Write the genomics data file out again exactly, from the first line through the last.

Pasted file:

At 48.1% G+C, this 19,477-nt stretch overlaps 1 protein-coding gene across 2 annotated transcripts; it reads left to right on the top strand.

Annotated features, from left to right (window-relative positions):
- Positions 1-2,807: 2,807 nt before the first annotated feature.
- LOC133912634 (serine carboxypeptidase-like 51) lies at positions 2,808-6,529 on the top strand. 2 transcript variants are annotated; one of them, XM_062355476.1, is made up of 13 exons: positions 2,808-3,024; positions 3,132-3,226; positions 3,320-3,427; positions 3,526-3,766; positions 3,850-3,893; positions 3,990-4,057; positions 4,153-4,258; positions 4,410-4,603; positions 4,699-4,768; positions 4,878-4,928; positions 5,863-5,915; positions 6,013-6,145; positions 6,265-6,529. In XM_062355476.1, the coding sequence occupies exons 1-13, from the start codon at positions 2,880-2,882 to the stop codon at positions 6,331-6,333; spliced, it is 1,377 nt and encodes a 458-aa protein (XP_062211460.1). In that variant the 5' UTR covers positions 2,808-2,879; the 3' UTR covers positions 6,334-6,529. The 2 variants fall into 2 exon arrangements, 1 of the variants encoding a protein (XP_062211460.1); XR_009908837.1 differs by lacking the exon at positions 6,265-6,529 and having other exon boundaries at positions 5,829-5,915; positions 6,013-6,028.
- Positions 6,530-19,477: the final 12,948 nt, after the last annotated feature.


At 48.1% G+C, this 19,477-nt stretch overlaps 1 protein-coding gene across 2 annotated transcripts; it reads left to right on the top strand.

Annotated features, from left to right (window-relative positions):
- Positions 1-2,807: 2,807 nt before the first annotated feature.
- LOC133912634 (serine carboxypeptidase-like 51) lies at positions 2,808-6,529 on the top strand. 2 transcript variants are annotated; one of them, XM_062355476.1, is made up of 13 exons: positions 2,808-3,024; positions 3,132-3,226; positions 3,320-3,427; positions 3,526-3,766; positions 3,850-3,893; positions 3,990-4,057; positions 4,153-4,258; positions 4,410-4,603; positions 4,699-4,768; positions 4,878-4,928; positions 5,863-5,915; positions 6,013-6,145; positions 6,265-6,529. In XM_062355476.1, the coding sequence occupies exons 1-13, from the start codon at positions 2,880-2,882 to the stop codon at positions 6,331-6,333; spliced, it is 1,377 nt and encodes a 458-aa protein (XP_062211460.1). In that variant the 5' UTR covers positions 2,808-2,879; the 3' UTR covers positions 6,334-6,529. The 2 variants fall into 2 exon arrangements, 1 of the variants encoding a protein (XP_062211460.1); XR_009908837.1 differs by lacking the exon at positions 6,265-6,529 and having other exon boundaries at positions 5,829-5,915; positions 6,013-6,028.
- Positions 6,530-19,477: the final 12,948 nt, after the last annotated feature.